5. ^ Lysons, Daniel (14 August 1810). "The Environs of London: pt. 1. Surrey". T. Cadell and W. Davies – via Google Books.
  6. ^ Jane, daughter of James Wright Esqr. & Mary baptised on 15 September 1736 at Warwick, St. Mary, Warwickshire, England
  7. ^ a b Deeds relating to Cubbington, Warwickshire, 1646–1812. Description: Bargain & sale, with lease and release from Edward Croft of Warwick, gent.; Mary Wright of Bath, widow and executrix of James Wright late of Warwick; James Wright of Berkeley Square, Middlesex, only son and heir of James and Mary; William Adams, Bath, esq., trustee of the marriage settlement of Rice Charlton and Mary Wright, George Lucy, of Charlecote, esq., a trustee of the marriage settlement of John Moore of Christ Church College, DD, and Jane Wright, since deceased to Edward, Lord Leigh of Stoneleigh, for £3750 of the Rectory of Cubbington with tithes and appurtentnat premises. Signed and sealed. Date: 30 & 31 May 1765. 31 May 1765.
  8. ^ a b Item to my son in law Doctor Moore for his [...] to me since the death of his dear wife I give fifty Guineas and to his sister miss Elizabeth Moore five pounds – Will of Mary Wright, Widow of Bath, Somerset. 13 December 1768.
  9. ^ Nichols, John (1814). Literary anecdotes of the eighteenth century;: comprizing biographical memoirs of William Bowyer, printer, F.S.A. and many of his learned friends; ...
  10. ^ Deeds relating to Cubbington, Warwickshire, 1646–1812. Description: [Copy] Marriage articles between Jane Wright, daughter of Mary, widow of James of Warwick, esq., deceased and Rev. John Moore, Overton, Wiltshire. Recites grant of annuity by Duke of Marlborough of £350 to James Wright, brother of Jane, in Trust to provide a jointure for Jane. Reciprocally the moiety of the estates at Butlers Marston and Cubbington bequeathed to Jane by her father, are settled on trustees in trust for Jane and her husband and their issue. Date: 28 April 1763. 28 April 1763.
  11. ^ The Reverend Mr. John Moore of Christ Church in the University of Oxford and Jane Wright were married on 29 April 1763 at Walcot St. Swithin, Somerset, England. The Revd Mr John Moore of Christ Church in the University of Oxford a Bachelor and Jane Wright of the Parish of Walcot a Spinster were Married in this Chapel by Licence this twenty nineth Day of April in the Year One Thousand and Seven Hundred and sixty three by me W Davenport Rector of Bredon Worcestershire. This Marriage was solemnised between Us John Moore Jane Wright in the presence of Mary Wright Cathe: Wright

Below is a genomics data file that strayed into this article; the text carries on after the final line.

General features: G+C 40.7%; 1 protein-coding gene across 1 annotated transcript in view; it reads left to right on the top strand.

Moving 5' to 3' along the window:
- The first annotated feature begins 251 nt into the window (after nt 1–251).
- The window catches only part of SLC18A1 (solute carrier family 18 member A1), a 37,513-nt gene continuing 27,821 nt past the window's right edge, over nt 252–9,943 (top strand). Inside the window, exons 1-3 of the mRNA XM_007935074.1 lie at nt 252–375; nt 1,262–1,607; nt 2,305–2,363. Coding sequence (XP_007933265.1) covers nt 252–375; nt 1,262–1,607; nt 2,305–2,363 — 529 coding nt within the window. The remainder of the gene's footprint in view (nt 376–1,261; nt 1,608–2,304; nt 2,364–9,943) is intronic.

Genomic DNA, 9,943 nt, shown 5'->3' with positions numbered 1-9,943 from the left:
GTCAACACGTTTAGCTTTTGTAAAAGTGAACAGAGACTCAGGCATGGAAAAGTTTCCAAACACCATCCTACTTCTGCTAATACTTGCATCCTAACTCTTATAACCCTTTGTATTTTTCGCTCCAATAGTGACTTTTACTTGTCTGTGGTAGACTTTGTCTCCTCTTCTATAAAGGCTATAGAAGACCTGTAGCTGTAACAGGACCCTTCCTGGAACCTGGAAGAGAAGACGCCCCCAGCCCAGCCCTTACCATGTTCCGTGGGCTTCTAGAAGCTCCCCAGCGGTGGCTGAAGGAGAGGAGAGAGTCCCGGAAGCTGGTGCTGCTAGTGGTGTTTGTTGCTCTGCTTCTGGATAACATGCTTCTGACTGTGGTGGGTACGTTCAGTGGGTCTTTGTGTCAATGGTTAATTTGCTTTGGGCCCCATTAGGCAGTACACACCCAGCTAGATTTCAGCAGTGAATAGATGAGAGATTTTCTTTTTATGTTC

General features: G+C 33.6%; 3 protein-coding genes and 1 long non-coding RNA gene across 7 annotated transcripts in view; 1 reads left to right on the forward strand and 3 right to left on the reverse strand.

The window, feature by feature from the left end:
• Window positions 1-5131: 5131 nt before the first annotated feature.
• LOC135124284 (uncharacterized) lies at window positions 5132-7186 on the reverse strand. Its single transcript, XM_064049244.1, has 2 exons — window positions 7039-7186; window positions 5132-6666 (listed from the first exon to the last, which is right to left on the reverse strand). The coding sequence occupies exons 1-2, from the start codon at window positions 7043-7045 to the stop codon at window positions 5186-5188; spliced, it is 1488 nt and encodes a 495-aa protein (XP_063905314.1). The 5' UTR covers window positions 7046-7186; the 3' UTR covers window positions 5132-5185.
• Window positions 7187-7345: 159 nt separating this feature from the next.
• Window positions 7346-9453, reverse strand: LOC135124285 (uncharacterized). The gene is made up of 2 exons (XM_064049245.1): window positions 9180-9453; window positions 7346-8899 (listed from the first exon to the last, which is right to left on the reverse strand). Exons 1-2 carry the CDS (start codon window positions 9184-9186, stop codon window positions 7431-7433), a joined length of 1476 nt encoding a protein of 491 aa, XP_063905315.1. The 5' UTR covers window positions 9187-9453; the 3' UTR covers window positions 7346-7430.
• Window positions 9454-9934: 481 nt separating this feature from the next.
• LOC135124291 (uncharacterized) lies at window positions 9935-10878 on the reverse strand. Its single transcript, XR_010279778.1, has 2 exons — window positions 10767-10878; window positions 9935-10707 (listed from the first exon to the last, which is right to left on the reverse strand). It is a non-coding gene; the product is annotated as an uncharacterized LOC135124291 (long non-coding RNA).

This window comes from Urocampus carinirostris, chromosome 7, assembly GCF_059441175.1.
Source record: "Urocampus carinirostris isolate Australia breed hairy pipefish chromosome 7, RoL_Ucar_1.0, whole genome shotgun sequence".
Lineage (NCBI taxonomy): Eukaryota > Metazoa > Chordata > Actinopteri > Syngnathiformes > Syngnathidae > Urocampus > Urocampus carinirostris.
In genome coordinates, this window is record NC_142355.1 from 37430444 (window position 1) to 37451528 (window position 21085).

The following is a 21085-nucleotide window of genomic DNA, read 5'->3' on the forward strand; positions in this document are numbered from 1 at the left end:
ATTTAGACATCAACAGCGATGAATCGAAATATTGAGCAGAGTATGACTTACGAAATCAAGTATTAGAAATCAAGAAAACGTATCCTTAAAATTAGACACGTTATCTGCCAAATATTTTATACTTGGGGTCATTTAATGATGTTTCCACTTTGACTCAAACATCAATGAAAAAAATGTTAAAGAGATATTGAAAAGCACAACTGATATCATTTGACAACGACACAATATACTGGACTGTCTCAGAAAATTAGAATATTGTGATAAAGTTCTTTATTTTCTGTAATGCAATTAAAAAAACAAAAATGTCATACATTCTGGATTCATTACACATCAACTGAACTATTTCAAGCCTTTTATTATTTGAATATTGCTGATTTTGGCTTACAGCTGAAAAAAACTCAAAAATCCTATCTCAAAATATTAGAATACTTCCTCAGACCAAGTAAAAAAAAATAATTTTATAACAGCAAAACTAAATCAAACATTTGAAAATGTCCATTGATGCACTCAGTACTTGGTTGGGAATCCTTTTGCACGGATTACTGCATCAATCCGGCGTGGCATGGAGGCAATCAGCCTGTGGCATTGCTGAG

12. ^ See John Pearce, Seeking a See, (Standing Committee of the Diocese of Dunedin, 1984), 31
  13. ^ "Museum web-site". Archived from the original on 30 June 2017. Retrieved 16 April 2017.
  14. ^ "Church of St Mary, Lambeth | British History Online". www.british-history.ac.uk.
  15. ^ Seymour, Lizzie. "Builders discover archbishops' tombs under church floor" – via www.thetimes.co.uk.
  16. ^ The Sunday Telegraph 'Lost in Lambeth: the tombs that time forgot' p17 Issue no 2,913 dated Sunday 16 April 2017

Attribution[edit]

 This article incorporates text from a publication now in the public domainRigg, James McMullen (1894). "Moore, John (1730-1805)". In Lee, Sidney (ed.). Dictionary of National Biography. 38. London: Smith, Elder & Co.

Sources[edit]

Church of England titles
Preceded by
Brownlow North
Dean of Canterbury
1771–1775
Succeeded by
The Hon James Cornwallis
Preceded by
John Ewer
Bishop of Bangor
1774–1783
Succeeded by
John Warren
Preceded by
The Hon Frederick Cornwallis
Archbishop of Canterbury
1783–1805
Succeeded by
Charles Manners-Sutton